More than any other Great Walk, the Milford Track (54km; 4 days) is a Kiwi icon. Its exalted reputation is part accident and part history but there’s no doubt that the Milford Track is wonderful and includes some of Fiordland’s finest scenery. The track starts at the head of Lake Te Anau and follows the Clinton River into the heart of the mountains, climbing over the spectacular Mackinnon Pass before tracing the Arthur River to Milford Sound.
Some disparage the track as over-regimented, expensive and not especially varied, while others complain that the huts are badly spaced and lurk below the tree line among the sandflies. While these criticisms aren’t unfounded – the tramp costs around $340 in hut and transport fees alone – the track is well managed and maintained, the huts clean and unobtrusive, and because everyone’s going in the same direction you can charge ahead (or lag behind) and hike all day without seeing a soul. The Milford is also tougher than many people expect, packing the only hard climb and a dash for the boat at Milford Sound into the last two days.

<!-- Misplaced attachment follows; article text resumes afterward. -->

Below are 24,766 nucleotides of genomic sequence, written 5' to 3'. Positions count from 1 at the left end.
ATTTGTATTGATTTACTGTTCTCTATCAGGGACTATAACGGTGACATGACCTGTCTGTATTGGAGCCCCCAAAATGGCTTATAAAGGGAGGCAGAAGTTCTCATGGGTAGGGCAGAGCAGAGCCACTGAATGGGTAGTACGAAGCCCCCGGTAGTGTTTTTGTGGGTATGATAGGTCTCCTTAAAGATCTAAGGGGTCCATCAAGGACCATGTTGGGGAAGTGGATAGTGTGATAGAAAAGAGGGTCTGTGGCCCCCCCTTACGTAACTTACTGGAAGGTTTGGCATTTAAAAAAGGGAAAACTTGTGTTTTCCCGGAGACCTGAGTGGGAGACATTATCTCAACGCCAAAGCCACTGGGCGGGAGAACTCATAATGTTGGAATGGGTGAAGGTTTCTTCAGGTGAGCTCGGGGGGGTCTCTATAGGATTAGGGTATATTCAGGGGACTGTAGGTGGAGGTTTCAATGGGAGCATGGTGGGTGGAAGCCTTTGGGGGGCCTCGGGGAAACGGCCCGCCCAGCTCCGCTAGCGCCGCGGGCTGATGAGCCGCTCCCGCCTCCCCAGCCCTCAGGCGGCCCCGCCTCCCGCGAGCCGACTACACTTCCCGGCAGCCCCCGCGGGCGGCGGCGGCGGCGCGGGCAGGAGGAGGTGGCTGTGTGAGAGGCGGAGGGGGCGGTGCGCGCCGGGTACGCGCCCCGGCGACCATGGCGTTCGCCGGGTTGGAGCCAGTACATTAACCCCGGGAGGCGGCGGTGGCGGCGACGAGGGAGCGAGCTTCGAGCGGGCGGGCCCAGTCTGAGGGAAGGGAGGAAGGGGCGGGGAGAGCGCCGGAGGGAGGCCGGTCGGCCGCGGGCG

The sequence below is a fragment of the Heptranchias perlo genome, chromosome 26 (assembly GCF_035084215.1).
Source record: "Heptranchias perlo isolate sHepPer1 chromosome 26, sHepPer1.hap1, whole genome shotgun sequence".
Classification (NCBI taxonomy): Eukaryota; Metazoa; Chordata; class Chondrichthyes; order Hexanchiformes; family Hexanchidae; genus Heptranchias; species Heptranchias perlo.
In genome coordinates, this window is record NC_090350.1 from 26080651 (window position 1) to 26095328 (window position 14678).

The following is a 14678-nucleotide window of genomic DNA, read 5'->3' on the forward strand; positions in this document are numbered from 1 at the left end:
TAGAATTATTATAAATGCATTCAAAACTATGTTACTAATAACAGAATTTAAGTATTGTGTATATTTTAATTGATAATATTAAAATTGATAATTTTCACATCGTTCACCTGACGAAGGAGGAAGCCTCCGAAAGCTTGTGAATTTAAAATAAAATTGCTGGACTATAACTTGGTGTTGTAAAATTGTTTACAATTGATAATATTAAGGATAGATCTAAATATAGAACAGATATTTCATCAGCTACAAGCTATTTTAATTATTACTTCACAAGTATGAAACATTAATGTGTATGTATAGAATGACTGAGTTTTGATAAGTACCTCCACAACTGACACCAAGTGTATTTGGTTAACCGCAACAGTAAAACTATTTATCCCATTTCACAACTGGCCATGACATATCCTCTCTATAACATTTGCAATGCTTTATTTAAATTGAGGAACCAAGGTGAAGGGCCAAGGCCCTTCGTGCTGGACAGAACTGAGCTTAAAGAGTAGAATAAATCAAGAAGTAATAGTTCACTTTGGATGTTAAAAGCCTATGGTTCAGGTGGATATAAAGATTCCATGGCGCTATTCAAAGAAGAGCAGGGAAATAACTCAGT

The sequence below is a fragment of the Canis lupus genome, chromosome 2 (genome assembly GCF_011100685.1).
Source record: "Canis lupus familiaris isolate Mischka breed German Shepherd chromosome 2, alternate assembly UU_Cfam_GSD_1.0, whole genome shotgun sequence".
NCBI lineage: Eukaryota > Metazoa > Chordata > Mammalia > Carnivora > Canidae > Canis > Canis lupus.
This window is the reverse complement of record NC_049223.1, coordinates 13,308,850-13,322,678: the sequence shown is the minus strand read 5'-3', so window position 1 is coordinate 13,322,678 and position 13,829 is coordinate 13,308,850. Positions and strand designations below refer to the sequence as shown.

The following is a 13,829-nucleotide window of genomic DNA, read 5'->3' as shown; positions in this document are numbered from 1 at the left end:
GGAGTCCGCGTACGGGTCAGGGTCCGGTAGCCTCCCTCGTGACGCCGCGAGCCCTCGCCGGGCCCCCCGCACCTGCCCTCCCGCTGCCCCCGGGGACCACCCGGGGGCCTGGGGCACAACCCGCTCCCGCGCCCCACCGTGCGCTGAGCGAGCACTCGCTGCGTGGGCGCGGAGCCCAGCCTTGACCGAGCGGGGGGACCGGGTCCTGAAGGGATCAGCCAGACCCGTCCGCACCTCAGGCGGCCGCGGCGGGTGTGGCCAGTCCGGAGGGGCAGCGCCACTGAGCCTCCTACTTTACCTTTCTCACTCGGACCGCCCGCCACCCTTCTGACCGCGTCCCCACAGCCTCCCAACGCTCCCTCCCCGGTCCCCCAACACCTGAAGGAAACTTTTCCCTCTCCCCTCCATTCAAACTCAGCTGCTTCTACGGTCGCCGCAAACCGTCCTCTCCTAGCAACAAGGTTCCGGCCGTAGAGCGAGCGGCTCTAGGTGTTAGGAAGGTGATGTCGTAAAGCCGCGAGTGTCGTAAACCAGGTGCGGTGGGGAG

It is likely that Maori paced the Arthur and Clinton valleys in search of pounamu, but there is little direct evidence. The first Europeans to explore were Scotsmen Donald Sutherland and John Mackay who in 1880 blazed a trail up the Arthur Valley from Milford Sound. The story goes that while working their way up the valley they came upon the magnificent Mackay Falls and tossed a coin to decide who would name it, on the understanding that the loser would name the next waterfall. Mackay won the toss but rued his good fortune when, days later, they stumbled across the much more famous and lofty Sutherland Falls. They may well have climbed the adjacent Mackinnon Pass, but the honour of naming it went to Quintin McKinnon who, with his companion Ernest Mitchell, reached it in 1888 after having been commissioned by the Otago Chief Surveyor, C.W. Adams, to cut a path up the Clinton Valley.
The route was finally pushed through in mid-October 1888 and the first tourists followed a year later, guided by McKinnon. The greatest fillip came in 1908 when a writer submitted her account of the Milford Track to the editor of London’s Spectator. She had declared it “A Notable Walk” but, in a fit of editorial hyperbole, the editor re-titled the piece “The Finest Walk in the World”. From 1903 until 1966 the government held a monopoly on the track, allowing only guided walkers; the huts were supplied by packhorses, a system that wasn’t retired until 1969.
Wider public access was only achieved after the Otago Tramping Club challenged the government’s policy by tramping the Milford in 1964. Huts were built in 1966 and the first independent parties came through later that year.